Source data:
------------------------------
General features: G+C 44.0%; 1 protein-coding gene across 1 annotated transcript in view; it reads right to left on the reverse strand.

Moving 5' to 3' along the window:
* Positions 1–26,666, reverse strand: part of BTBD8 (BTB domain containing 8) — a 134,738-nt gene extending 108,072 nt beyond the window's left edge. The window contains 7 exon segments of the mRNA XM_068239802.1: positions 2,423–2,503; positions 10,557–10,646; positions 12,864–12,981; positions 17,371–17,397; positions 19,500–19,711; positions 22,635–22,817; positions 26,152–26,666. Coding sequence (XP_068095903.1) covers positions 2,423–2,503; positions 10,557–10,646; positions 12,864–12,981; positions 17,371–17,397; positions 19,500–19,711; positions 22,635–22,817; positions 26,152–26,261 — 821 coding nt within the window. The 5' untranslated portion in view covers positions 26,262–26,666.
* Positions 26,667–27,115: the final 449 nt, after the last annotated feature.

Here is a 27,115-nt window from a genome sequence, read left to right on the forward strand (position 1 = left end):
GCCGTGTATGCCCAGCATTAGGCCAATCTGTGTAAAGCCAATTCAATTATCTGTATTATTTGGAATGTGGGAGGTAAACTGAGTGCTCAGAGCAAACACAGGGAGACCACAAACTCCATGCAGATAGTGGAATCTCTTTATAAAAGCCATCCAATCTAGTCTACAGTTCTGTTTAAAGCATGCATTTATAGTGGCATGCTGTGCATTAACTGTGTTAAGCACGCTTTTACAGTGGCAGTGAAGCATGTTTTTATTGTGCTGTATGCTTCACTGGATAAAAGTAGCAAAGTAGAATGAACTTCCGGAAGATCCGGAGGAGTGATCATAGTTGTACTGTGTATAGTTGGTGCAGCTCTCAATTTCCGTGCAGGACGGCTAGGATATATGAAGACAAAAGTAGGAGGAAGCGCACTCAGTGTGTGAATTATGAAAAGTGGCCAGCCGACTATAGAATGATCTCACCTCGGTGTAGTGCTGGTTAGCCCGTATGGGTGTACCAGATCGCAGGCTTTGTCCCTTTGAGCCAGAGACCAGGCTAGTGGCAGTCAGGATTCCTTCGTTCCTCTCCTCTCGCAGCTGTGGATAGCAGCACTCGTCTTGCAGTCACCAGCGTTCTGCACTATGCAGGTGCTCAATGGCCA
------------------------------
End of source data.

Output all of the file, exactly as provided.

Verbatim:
General features: G+C 44.0%; 1 protein-coding gene across 1 annotated transcript in view; it reads right to left on the reverse strand.

Moving 5' to 3' along the window:
* Positions 1–26,666, reverse strand: part of BTBD8 (BTB domain containing 8) — a 134,738-nt gene extending 108,072 nt beyond the window's left edge. The window contains 7 exon segments of the mRNA XM_068239802.1: positions 2,423–2,503; positions 10,557–10,646; positions 12,864–12,981; positions 17,371–17,397; positions 19,500–19,711; positions 22,635–22,817; positions 26,152–26,666. Coding sequence (XP_068095903.1) covers positions 2,423–2,503; positions 10,557–10,646; positions 12,864–12,981; positions 17,371–17,397; positions 19,500–19,711; positions 22,635–22,817; positions 26,152–26,261 — 821 coding nt within the window. The 5' untranslated portion in view covers positions 26,262–26,666.
* Positions 26,667–27,115: the final 449 nt, after the last annotated feature.

Here is a 27,115-nt window from a genome sequence, read left to right on the forward strand (position 1 = left end):
GCCGTGTATGCCCAGCATTAGGCCAATCTGTGTAAAGCCAATTCAATTATCTGTATTATTTGGAATGTGGGAGGTAAACTGAGTGCTCAGAGCAAACACAGGGAGACCACAAACTCCATGCAGATAGTGGAATCTCTTTATAAAAGCCATCCAATCTAGTCTACAGTTCTGTTTAAAGCATGCATTTATAGTGGCATGCTGTGCATTAACTGTGTTAAGCACGCTTTTACAGTGGCAGTGAAGCATGTTTTTATTGTGCTGTATGCTTCACTGGATAAAAGTAGCAAAGTAGAATGAACTTCCGGAAGATCCGGAGGAGTGATCATAGTTGTACTGTGTATAGTTGGTGCAGCTCTCAATTTCCGTGCAGGACGGCTAGGATATATGAAGACAAAAGTAGGAGGAAGCGCACTCAGTGTGTGAATTATGAAAAGTGGCCAGCCGACTATAGAATGATCTCACCTCGGTGTAGTGCTGGTTAGCCCGTATGGGTGTACCAGATCGCAGGCTTTGTCCCTTTGAGCCAGAGACCAGGCTAGTGGCAGTCAGGATTCCTTCGTTCCTCTCCTCTCGCAGCTGTGGATAGCAGCACTCGTCTTGCAGTCACCAGCGTTCTGCACTATGCAGGTGCTCAATGGCCA